Sig. (2-tailed) 0.043 0.207 0.576 0.246

Table 2: Correlation Analysis of SOCAT Tool

Discussion and Conclusion

Based on this study society had different views about university students whose parents suffered from depression compared to those whose parents did not suffer from depression. Such assumptions stemmed from the mode and median score, which was 4. This meant that most of the individuals agreed that society holds different views for university students whose parents are depressed compared to their peers who did not witness parental depression.

According to the study, the modal score indicated that more individuals agreed that societal views regarding university students whose parents suffer from depression often change from situation to situation compared to those whose parents do not suffer from depression (4 versus 3). These findings suggested that changes in society's perception regarding university students whose parents are depressed from situation to situation could be either intrinsic to society or to the social functioning exhibited by the concerned stakeholders. This study showed that most participants agreed that university students whose parents suffer from depression need more supervision compared to their peers who do not exhibit parental depression. The aspect of supervision pointed out by the participants perhaps meant medical supervision rather than the supervision of the society. The perspective of supervision and advocating for mental health services for managing university students whose parents are depressed clearly implicated the negative attitude and apprehensions that are held by the society towards the concerned stakeholders compared to their peers whose parents are not depressed.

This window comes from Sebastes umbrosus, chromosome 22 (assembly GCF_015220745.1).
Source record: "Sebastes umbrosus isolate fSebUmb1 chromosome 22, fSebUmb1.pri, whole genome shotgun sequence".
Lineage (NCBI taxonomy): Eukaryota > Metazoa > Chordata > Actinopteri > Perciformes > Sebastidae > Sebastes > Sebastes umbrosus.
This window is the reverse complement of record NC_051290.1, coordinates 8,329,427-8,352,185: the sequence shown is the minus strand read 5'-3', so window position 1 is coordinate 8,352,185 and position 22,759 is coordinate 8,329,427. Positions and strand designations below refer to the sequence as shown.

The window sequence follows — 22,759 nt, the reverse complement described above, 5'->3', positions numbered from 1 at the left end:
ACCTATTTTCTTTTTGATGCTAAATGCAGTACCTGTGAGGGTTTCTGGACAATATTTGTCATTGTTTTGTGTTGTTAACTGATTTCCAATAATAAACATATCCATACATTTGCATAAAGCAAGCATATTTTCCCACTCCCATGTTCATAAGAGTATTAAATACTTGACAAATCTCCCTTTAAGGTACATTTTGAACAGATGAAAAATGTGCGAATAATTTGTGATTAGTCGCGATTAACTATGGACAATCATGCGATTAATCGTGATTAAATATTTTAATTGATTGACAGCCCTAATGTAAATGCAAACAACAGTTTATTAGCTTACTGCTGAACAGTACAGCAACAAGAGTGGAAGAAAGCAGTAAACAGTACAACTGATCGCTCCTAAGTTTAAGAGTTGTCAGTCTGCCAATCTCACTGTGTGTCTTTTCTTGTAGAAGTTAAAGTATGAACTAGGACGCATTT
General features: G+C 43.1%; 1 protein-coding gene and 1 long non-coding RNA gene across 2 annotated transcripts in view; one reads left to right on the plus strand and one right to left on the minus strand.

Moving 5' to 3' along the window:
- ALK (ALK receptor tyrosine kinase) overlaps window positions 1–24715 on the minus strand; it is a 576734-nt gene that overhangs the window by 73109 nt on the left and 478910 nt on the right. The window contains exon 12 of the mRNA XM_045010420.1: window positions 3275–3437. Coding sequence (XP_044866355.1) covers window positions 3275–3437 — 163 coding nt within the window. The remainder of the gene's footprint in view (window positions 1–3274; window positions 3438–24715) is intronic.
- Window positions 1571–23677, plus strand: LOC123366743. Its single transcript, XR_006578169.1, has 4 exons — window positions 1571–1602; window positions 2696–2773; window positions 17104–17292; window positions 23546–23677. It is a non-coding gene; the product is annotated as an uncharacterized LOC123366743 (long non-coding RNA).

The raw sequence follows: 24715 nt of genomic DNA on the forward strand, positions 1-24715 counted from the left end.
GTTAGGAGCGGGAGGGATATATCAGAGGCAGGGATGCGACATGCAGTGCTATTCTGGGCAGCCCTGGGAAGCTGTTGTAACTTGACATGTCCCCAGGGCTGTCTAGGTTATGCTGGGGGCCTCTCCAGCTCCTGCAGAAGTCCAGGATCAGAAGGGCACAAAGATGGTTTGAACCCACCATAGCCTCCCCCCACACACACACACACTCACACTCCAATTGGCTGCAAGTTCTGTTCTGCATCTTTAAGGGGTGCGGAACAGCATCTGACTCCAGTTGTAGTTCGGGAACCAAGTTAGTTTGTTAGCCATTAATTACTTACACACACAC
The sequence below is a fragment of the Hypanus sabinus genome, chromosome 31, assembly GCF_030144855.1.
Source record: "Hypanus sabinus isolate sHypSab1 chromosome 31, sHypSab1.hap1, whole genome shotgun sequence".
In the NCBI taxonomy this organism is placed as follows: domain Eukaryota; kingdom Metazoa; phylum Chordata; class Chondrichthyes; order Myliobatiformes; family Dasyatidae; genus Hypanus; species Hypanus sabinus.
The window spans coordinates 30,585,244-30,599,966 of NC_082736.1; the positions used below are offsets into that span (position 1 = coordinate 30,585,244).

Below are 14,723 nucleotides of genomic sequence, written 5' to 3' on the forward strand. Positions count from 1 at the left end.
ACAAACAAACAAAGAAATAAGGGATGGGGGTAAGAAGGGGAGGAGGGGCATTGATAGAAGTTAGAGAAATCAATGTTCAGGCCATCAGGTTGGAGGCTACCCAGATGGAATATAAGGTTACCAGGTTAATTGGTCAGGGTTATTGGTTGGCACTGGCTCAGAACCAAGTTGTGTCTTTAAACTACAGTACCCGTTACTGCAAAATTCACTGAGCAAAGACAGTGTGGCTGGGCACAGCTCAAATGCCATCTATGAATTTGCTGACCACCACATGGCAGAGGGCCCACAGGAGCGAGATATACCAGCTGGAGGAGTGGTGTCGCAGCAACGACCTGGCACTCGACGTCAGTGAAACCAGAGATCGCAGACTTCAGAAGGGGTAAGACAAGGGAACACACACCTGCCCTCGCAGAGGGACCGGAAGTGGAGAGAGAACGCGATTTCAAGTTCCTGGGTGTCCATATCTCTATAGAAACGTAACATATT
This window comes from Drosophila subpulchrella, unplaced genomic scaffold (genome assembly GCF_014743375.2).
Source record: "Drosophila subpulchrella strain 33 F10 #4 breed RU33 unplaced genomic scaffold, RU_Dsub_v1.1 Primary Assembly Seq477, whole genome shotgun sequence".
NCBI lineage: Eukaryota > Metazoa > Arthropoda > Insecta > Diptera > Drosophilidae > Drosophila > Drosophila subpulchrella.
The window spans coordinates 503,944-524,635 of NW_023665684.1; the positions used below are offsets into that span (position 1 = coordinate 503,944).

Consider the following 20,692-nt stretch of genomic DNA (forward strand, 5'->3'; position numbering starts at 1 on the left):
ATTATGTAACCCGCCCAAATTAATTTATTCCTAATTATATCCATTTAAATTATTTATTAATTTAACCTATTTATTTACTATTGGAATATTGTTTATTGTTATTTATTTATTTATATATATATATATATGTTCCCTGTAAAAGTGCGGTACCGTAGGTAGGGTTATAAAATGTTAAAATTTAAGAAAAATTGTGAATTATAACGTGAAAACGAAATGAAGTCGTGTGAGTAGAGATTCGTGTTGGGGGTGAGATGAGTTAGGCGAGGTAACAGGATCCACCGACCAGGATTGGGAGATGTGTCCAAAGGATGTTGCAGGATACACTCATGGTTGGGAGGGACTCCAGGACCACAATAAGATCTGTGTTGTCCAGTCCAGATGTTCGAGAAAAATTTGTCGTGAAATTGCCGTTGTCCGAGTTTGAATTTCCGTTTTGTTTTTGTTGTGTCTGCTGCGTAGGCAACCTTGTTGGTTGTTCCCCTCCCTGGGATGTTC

This study showed that most participants agreed that university students whose parents suffer from depression need more humanitarian attitude compared to their peers who do not exhibit parental depression; therefore society might have apprehensions and empathy regarding university students whose parents are depressed. However, empathy might not represent a positive attitude; rather, it could reflect the perception of the society is looking down towards the concerned stakeholders. But the positive attitude of the society towards children of depressed parents became evident when most of the participants in this study felt that children of depressed parents require more supervision and should not be ignored and most of the participants agreed that mental health services should always be provided to children of depressed patients for integrating them into society.

Although most of the individuals do not perceive that children of depressed parents are a burden to society, the respective individuals did advocate for mental health services and they agreed that mental health services should always be provided to children of depressed patient for rehabilitating the concerned stakeholders into the society. However, this response could be viewed from two perspectives; an empathetic feeling or a humanitarian toward children of depressed parents.